Since posting my wrap-up on the process for selecting the next round of Greens Senators, I’ve received quite a few updates, from South Australia, NSW, the ACT and Tasmania.
Again, my sincere thanks to the Greens willing to take part in this experiment.
Firstly, I was perhaps too harsh on Tasmania, by asking whether it was possible to have some more member engagement in the selection of Senator Whish-Wilson. A Greens staffer got in touch and pointed out that I had not included the complexity of needing to coincide the process with both the Tasmanian and Federal Parliaments, and with Dr Brown’s preferred retirement date. I’d like to know more, but happy to concede that I didn’t consider those details.
Senator Hanson-Young‘s office responded that:
“The South Australian Greens undertake a formal postal ballot to all members for the preselection of their Senate candidates. During the preselection process nominees engage on many different levels with the membership. “
NSW also sent an update from their returning officer, with apologies for the email getting mislaid, and wanted to be on the record as participating. The details I posted were correct, but NSW pointed out that the decision of the State Delegate’s Council, regarding online discussion of the preselection, was made by consensus.
The ACT Acting Convenor also sent in very comprehensive answers to my questions. I’ll quote the main points below:
“The ACT Greens are proud to run a preselection process that puts ordinary members in control of the selection of our candidates. The process is as follows:
- A meeting open to all Greens members decides whether to contest the election and determines a closing date for nominations.
- A call for nominations is issued.
- All members of the party who are enrolled to vote in the ACT are invited to nominate for preselection.
- Calls for nominations are placed in the party’s member bulletins and newsletters for the entirety of the nomination period.
- Nominees complete a standard form and prepare a one page Candidate Statement for circulation to all ACT Greens members.
- Nominees meet with an Interview Committee. I would like to stress that the Interview Committee does not and cannot determine who the candidate is, as is the case in some other jurisdictions. The Interview Committee’s role is simply one of probity, ensuring that the information supplied by the nominee in their Candidate Statement is accurate, and if necessary, to disclose information relating to the nominee’s suitability for office to the membership.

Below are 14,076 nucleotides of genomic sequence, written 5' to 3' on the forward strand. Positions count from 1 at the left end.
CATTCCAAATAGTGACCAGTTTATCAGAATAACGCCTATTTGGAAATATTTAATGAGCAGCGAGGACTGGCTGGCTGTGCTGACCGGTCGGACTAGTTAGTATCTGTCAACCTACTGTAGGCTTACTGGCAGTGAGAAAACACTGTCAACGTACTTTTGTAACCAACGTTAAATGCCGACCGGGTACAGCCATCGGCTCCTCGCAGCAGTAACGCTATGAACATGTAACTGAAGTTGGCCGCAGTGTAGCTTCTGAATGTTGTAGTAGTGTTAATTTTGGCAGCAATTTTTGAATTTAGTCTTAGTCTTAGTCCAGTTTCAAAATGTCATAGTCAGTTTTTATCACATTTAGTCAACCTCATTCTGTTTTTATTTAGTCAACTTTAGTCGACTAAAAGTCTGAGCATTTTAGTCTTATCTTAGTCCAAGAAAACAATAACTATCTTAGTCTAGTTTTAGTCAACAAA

“Even in such a scenario, a nominee is not precluded from contesting preselection and the ultimate decision about a candidate’s suitability is left entirely to the party’s membership at a ballot.
“Every member of the ACT Greens receives copies of the nominees’ Candidate Statements, along with ballot papers and instructions for optional preferential voting.
“ACT Greens are able and strongly encouraged to participate in a variety of ways. Mechanisms for member engagement and participation include:
- Mandated member participation at every level of decision-making in the preselection process. Under the constitution of the ACT Greens, all party meetings must be open and advertised to all party members.
- Participation in party debates and discussions is also an entitlement of party membership under clause 6.1.2 of our constitution.
- Through the Search Team. The ACT Greens recognise that robust, contested ballots are an important feature of democratic elections. To this end, a general meeting open to all party members appoints a team of three or more people to liaise with members, promote the preselection process within the party, encourage the nominations of any interested members and answer any questions that potential nominees may have about the process. The Search Team’s role is simply to encourage member participation and improve the diversity of the pool of nominees. It has no power to endorse or recommend candidates in any way.
- Through dedicated preselection engagement activities between nominees and members
- Through dedicated electronic communication
- Through a democratic, grassroots postal ballot to select the candidate.
“As a guide, preselection for the 2010 Federal election featured a total of three Meet the Candidates forums for our federal candidates, with weekly electronic communication and updates.
“Finally, it is also worth noting that all of our candidates in the current ACT election campaign have created their own Facebook pages, with some of them also maintaining a presence on Twitter, to connect with the broader community. Federal candidates are likely to follow suit.”
No state, other than NSW, has run a special ballot in case of a double dissolution election, but they have indicated they have processes they could use if needed.
Thanks again for everyone’s willingness to answer my questions. Overall, I think the experiment has been a roaring success. It shows that, with some willing political players, bloggers perhaps can participate in the political arena in some surprising ways.
Now, to think up the next experiment.